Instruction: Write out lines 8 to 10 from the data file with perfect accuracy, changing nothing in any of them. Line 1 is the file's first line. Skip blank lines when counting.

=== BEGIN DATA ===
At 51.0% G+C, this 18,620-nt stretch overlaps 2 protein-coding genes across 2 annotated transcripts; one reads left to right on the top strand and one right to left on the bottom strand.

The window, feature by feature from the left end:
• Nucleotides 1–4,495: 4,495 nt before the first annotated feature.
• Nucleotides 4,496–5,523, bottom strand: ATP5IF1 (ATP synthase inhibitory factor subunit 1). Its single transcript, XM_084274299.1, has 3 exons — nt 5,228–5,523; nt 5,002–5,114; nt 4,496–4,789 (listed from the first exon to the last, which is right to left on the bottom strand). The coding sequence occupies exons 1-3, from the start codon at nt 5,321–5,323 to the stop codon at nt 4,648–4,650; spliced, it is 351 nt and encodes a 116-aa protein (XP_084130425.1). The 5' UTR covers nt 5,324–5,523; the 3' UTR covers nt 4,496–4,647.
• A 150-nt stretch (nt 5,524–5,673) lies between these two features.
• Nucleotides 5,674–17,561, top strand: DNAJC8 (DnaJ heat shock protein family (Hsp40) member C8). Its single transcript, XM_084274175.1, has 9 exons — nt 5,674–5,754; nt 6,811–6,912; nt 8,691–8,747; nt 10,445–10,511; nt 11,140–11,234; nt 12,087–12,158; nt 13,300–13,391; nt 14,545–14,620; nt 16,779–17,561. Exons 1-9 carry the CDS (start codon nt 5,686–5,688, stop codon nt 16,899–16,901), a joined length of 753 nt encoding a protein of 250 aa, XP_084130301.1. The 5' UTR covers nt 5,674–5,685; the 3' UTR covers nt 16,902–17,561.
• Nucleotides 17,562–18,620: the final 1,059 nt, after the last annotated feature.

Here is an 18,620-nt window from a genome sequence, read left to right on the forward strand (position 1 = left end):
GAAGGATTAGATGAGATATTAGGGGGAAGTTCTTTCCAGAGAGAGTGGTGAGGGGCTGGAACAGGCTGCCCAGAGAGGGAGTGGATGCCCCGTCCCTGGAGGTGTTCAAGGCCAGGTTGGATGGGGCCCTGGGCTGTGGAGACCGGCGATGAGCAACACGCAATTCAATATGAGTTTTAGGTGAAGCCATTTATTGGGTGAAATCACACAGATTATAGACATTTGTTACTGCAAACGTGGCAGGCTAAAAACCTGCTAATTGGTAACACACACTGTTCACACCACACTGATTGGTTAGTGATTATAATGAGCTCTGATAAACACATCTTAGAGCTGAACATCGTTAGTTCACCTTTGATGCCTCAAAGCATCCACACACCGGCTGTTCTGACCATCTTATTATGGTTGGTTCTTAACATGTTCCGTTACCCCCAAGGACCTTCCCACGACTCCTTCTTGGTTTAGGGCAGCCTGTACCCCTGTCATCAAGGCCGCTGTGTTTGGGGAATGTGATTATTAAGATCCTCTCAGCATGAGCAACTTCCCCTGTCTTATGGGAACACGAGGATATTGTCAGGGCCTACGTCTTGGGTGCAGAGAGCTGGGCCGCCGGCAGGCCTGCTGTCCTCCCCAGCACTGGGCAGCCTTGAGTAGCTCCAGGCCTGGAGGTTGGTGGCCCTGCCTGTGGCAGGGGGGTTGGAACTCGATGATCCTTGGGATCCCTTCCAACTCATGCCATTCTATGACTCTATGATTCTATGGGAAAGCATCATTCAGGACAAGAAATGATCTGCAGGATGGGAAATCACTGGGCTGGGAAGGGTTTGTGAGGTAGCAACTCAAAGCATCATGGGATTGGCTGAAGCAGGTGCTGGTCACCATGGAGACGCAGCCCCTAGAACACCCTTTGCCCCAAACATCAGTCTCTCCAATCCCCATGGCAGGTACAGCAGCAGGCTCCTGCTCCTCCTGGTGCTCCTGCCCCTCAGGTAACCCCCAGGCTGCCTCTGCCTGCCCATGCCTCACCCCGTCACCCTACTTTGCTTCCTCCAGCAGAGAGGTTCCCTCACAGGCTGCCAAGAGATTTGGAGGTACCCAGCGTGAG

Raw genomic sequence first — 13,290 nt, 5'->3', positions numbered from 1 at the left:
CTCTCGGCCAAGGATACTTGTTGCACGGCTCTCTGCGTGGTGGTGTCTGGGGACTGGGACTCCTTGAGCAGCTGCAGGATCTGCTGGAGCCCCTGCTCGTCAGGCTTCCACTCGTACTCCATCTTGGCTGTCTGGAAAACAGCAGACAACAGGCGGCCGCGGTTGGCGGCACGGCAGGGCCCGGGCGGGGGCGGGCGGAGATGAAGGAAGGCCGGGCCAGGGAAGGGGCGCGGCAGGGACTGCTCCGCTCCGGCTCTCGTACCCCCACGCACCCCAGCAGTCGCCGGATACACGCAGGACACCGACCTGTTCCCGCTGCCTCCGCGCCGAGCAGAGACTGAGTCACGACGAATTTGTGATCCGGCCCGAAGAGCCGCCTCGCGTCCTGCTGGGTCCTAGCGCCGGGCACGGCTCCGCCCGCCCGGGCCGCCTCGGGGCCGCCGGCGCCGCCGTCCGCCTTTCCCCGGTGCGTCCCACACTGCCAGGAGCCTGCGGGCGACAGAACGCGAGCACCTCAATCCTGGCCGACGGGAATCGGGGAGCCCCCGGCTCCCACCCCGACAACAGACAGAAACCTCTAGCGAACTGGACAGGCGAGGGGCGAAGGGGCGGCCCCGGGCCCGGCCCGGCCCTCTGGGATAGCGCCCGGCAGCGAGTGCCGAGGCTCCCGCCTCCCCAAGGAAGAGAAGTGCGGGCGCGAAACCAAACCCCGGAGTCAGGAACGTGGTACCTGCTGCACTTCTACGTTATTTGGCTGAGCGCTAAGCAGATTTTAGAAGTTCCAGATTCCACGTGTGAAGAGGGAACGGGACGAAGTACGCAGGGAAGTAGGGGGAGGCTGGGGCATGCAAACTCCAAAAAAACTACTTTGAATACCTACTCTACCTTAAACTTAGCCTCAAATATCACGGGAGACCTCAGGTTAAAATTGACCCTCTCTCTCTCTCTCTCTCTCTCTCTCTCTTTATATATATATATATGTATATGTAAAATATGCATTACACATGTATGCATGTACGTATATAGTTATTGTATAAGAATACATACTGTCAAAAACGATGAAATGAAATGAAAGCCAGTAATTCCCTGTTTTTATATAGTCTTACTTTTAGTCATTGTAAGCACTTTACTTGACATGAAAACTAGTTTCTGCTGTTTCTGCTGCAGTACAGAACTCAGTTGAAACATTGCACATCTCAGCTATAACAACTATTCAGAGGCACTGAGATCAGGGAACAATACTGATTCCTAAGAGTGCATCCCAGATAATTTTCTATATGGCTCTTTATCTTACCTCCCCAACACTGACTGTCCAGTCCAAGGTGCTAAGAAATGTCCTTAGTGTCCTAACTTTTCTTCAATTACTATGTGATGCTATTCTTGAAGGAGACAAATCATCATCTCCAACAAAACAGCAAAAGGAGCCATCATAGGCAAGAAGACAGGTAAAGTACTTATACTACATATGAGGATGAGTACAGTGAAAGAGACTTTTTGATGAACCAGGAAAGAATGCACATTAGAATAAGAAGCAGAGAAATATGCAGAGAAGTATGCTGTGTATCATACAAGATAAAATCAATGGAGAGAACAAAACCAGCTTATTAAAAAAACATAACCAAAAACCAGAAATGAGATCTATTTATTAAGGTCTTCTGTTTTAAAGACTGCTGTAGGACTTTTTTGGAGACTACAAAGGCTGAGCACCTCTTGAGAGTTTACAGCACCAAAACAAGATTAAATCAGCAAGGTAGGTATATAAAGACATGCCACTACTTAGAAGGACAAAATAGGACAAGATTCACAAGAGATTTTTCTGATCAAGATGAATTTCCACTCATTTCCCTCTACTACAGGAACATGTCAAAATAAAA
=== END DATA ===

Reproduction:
Here is an 18,620-nt window from a genome sequence, read left to right on the forward strand (position 1 = left end):
GAAGGATTAGATGAGATATTAGGGGGAAGTTCTTTCCAGAGAGAGTGGTGAGGGGCTGGAACAGGCTGCCCAGAGAGGGAGTGGATGCCCCGTCCCTGGAGGTGTTCAAGGCCAGGTTGGATGGGGCCCTGGGCTGTGGAGACCGGCGATGAGCAACACGCAATTCAATATGAGTTTTAGGTGAAGCCATTTATTGGGTGAAATCACACAGATTATAGACATTTGTTACTGCAAACGTGGCAGGCTAAAAACCTGCTAATTGGTAACACACACTGTTCACACCACACTGATTGGTTAGTGATTATAATGAGCTCTGATAAACACATCTTAGAGCTGAACATCGTTAGTTCACCTTTGATGCCTCAAAGCATCCACACACCGGCTGTTCTGACCATCTTATTATGGTTGGTTCTTAACATGTTCCGTTACCCCCAAGGACCTTCCCACGACTCCTTCTTGGTTTAGGGCAGCCTGTACCCCTGTCATCAAGGCCGCTGTGTTTGGGGAATGTGATTATTAAGATCCTCTCAGCATGAGCAACTTCCCCTGTCTTATGGGAACACGAGGATATTGTCAGGGCCTACGTCTTGGGTGCAGAGAGCTGGGCCGCCGGCAGGCCTGCTGTCCTCCCCAGCACTGGGCAGCCTTGAGTAGCTCCAGGCCTGGAGGTTGGTGGCCCTGCCTGTGGCAGGGGGGTTGGAACTCGATGATCCTTGGGATCCCTTCCAACTCATGCCATTCTATGACTCTATGATTCTATGGGAAAGCATCATTCAGGACAAGAAATGATCTGCAGGATGGGAAATCACTGGGCTGGGAAGGGTTTGTGAGGTAGCAACTCAAAGCATCATGGGATTGGCTGAAGCAGGTGCTGGTCACCATGGAGACGCAGCCCCTAGAACACCCTTTGCCCCAAACATCAGTCTCTCCAATCCCCATGGCAGGTACAGCAGCAGGCTCCTGCTCCTCCTGGTGCTCCTGCCCCTCAGGTAACCCCCAGGCTGCCTCTGCCTGCCCATGCCTCACCCCGTCACCCTACTTTGCTTCCTCCAGCAGAGAGGTTCCCTCACAGGCTGCCAAGAGATTTGGAGGTACCCAGCGTGAG

Raw genomic sequence first — 13,290 nt, 5'->3', positions numbered from 1 at the left: